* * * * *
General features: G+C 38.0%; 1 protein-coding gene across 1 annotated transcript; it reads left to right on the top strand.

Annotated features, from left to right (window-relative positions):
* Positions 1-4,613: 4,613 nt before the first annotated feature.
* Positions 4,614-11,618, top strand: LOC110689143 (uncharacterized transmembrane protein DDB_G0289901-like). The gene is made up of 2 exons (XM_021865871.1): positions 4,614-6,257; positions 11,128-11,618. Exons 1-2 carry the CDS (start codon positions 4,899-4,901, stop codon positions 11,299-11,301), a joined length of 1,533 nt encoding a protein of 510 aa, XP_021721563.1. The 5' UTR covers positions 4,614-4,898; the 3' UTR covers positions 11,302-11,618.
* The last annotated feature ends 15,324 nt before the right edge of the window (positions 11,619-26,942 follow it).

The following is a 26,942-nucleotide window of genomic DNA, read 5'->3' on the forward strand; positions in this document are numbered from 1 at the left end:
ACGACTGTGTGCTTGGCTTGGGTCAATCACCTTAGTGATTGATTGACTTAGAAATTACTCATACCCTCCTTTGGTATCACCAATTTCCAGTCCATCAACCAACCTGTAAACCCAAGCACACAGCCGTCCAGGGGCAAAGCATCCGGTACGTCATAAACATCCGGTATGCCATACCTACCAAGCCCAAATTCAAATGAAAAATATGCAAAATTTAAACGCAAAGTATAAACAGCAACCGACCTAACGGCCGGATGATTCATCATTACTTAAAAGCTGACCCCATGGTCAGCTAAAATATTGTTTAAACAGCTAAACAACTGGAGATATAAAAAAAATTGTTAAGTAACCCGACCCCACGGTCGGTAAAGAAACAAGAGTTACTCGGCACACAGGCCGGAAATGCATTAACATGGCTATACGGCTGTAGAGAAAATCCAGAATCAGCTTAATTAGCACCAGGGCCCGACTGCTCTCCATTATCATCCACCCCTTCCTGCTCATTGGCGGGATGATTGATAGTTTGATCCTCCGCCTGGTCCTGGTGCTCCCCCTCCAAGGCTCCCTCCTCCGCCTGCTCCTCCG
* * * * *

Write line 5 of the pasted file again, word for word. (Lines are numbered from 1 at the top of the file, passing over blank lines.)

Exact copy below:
* The last annotated feature ends 15,324 nt before the right edge of the window (positions 11,619-26,942 follow it).